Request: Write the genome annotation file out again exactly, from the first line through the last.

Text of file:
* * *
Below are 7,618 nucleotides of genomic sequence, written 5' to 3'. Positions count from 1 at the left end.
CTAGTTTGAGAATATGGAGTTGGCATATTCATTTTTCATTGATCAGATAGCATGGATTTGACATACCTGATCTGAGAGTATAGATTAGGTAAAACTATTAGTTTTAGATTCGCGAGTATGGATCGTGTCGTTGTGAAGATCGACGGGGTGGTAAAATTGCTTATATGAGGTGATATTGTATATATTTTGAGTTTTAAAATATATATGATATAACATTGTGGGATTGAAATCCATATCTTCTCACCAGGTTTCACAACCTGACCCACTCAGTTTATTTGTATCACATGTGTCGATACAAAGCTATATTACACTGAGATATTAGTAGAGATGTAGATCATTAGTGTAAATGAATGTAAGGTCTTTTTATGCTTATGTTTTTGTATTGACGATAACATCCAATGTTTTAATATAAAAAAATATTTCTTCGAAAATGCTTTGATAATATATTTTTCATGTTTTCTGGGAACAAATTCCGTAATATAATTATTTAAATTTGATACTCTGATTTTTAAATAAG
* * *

Below are 7,618 nucleotides of genomic sequence, written 5' to 3'. Positions count from 1 at the left end.
CTAGTTTGAGAATATGGAGTTGGCATATTCATTTTTCATTGATCAGATAGCATGGATTTGACATACCTGATCTGAGAGTATAGATTAGGTAAAACTATTAGTTTTAGATTCGCGAGTATGGATCGTGTCGTTGTGAAGATCGACGGGGTGGTAAAATTGCTTATATGAGGTGATATTGTATATATTTTGAGTTTTAAAATATATATGATATAACATTGTGGGATTGAAATCCATATCTTCTCACCAGGTTTCACAACCTGACCCACTCAGTTTATTTGTATCACATGTGTCGATACAAAGCTATATTACACTGAGATATTAGTAGAGATGTAGATCATTAGTGTAAATGAATGTAAGGTCTTTTTATGCTTATGTTTTTGTATTGACGATAACATCCAATGTTTTAATATAAAAAAATATTTCTTCGAAAATGCTTTGATAATATATTTTTCATGTTTTCTGGGAACAAATTCCGTAATATAATTATTTAAATTTGATACTCTGATTTTTAAATAAG